Friday, April 29, 2005

Planning applications

What's it all about, then? A friend can't get an application passed because work is "not in keeping" with the local area - when most houses in the street have already had the work done. Meanwhile, near us ....

We live in a road which consists of large-ish three bedroom semis and detached houses, with quite large gardens. Two adjoining plots were bought by developers, who submitted an application to build a completely unfeasible number of houses - about 25 houses and flats, I think it was, with nowhere near enough parking, tiny gardens, and overlooking all the adjoining properties (presumably part of the game plan is to get people so fed up that they move out - the stub of road that they are planning stops abruptly at the end of the development, quite ready to stretch out along the back of the existing houses). Unsurprisingly, this application was rejected - local neighbours made the point that the existing infrastructure wasn't set up to deal with the extra homes, there weren't enough parking spaces to cope with the number of families, the properties weren't in keeping with the area and they overlooked neighbours.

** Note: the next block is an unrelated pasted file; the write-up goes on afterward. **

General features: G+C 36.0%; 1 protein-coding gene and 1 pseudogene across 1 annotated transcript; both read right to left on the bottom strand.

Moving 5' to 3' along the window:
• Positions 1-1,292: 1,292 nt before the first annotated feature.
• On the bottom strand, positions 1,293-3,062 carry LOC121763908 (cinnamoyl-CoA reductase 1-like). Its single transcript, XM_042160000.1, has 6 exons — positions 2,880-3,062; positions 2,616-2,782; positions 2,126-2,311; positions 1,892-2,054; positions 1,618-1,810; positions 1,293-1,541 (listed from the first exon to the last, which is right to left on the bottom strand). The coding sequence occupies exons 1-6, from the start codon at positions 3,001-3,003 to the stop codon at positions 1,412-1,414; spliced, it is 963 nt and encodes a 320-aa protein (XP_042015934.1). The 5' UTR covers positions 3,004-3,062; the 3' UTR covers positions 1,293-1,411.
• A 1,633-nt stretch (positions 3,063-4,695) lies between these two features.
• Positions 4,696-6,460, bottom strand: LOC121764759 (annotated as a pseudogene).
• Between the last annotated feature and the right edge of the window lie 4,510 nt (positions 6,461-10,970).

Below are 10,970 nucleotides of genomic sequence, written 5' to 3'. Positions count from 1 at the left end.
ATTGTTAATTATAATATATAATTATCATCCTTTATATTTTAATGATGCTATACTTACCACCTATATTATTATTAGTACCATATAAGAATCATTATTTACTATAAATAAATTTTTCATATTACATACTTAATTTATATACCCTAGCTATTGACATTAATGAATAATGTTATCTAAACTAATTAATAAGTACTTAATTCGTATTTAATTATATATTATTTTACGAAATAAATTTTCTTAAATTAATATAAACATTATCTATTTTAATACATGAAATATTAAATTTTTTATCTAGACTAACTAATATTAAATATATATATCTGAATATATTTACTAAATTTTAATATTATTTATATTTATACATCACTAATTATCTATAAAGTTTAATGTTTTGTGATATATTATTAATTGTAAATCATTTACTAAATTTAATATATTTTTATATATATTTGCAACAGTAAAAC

So a new application was submitted, for an unfeasible number of properties that was slightly smaller than the previous unfeasible number. Residents wrote in again, and the application was rejected again. So the developers appealed to the Secretary of State. And the plans were accepted.

So what price community involvement when decisions are just going to be overriden by central government? Where are the people from central government asking about the suitability of the development? Or is it simply the case that in the drive to build the hundreds of thousands of new homes that we are told are needed in the Southeast, local objections are simply going to be steamrollered? ITWSBT.

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